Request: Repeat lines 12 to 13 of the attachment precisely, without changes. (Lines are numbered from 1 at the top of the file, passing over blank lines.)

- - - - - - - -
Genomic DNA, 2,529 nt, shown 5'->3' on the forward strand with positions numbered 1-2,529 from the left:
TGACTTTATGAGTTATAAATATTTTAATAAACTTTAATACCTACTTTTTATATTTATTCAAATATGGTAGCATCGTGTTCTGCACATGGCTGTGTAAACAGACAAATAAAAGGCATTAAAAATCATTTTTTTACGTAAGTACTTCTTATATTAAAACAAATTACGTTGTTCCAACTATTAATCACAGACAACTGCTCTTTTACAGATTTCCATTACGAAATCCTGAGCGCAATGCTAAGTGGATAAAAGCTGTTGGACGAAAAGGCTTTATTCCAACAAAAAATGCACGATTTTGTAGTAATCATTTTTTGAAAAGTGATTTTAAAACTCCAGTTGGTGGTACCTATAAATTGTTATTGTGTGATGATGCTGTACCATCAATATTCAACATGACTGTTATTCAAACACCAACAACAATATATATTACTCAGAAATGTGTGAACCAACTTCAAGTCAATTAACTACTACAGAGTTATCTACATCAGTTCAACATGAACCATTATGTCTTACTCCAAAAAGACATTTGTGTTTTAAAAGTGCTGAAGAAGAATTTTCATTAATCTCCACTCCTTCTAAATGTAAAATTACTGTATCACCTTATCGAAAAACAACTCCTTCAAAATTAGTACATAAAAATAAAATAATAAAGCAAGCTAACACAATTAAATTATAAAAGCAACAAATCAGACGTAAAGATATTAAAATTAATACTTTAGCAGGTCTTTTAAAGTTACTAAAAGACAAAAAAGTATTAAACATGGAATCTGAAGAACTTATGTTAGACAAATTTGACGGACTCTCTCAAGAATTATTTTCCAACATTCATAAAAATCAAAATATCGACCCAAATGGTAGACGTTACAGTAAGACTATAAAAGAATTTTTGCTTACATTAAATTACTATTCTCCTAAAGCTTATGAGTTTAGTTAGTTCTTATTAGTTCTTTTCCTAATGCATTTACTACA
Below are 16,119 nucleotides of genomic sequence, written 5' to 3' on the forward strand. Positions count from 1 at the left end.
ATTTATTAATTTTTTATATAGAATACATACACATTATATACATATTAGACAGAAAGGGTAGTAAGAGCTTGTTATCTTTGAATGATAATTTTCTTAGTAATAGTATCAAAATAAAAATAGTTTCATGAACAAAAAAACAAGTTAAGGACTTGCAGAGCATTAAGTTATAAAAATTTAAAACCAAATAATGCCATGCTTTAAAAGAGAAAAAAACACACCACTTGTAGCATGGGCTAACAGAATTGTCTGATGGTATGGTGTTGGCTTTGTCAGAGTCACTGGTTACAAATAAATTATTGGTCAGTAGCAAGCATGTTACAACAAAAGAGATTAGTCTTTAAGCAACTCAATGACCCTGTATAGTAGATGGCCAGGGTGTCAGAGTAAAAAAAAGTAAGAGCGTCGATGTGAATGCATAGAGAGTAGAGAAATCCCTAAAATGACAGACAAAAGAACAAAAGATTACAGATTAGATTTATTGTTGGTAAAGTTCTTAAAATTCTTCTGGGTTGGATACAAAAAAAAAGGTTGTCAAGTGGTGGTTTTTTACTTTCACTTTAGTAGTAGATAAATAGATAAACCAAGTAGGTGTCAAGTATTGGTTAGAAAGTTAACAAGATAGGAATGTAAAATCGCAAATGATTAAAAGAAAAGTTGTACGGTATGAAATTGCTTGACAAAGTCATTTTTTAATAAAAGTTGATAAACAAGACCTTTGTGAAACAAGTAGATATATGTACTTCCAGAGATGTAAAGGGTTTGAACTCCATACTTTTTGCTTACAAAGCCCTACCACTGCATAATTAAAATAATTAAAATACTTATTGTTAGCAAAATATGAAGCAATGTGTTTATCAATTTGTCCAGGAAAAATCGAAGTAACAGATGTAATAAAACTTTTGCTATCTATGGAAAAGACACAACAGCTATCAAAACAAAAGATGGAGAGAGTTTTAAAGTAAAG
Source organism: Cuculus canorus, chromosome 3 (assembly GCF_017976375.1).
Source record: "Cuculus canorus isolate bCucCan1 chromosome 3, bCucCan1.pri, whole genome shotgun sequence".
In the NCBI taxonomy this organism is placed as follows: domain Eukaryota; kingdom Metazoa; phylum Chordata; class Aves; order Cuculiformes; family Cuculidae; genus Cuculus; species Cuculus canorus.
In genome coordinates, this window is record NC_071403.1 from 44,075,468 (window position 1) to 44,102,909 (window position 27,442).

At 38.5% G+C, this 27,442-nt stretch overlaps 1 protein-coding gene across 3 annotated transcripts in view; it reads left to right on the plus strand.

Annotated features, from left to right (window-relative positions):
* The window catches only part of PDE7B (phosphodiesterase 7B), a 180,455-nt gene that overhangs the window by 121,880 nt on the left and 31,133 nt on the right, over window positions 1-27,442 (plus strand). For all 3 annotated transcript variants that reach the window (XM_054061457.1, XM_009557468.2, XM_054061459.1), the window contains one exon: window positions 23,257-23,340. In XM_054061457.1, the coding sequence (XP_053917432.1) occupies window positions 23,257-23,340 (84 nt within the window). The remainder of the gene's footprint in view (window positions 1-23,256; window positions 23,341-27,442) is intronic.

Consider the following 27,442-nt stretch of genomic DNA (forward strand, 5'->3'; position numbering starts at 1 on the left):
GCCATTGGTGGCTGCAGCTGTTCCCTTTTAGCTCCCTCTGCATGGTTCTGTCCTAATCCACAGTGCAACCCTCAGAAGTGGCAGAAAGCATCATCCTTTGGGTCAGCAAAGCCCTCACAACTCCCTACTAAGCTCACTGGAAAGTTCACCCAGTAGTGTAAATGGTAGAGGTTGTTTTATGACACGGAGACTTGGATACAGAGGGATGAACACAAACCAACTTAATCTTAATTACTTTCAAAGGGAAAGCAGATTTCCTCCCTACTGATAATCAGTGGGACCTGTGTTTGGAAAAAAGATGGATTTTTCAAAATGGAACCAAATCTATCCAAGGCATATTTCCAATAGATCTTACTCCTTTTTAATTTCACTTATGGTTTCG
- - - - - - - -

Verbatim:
Consider the following 27,442-nt stretch of genomic DNA (forward strand, 5'->3'; position numbering starts at 1 on the left):
GCCATTGGTGGCTGCAGCTGTTCCCTTTTAGCTCCCTCTGCATGGTTCTGTCCTAATCCACAGTGCAACCCTCAGAAGTGGCAGAAAGCATCATCCTTTGGGTCAGCAAAGCCCTCACAACTCCCTACTAAGCTCACTGGAAAGTTCACCCAGTAGTGTAAATGGTAGAGGTTGTTTTATGACACGGAGACTTGGATACAGAGGGATGAACACAAACCAACTTAATCTTAATTACTTTCAAAGGGAAAGCAGATTTCCTCCCTACTGATAATCAGTGGGACCTGTGTTTGGAAAAAAGATGGATTTTTCAAAATGGAACCAAATCTATCCAAGGCATATTTCCAATAGATCTTACTCCTTTTTAATTTCACTTATGGTTTCG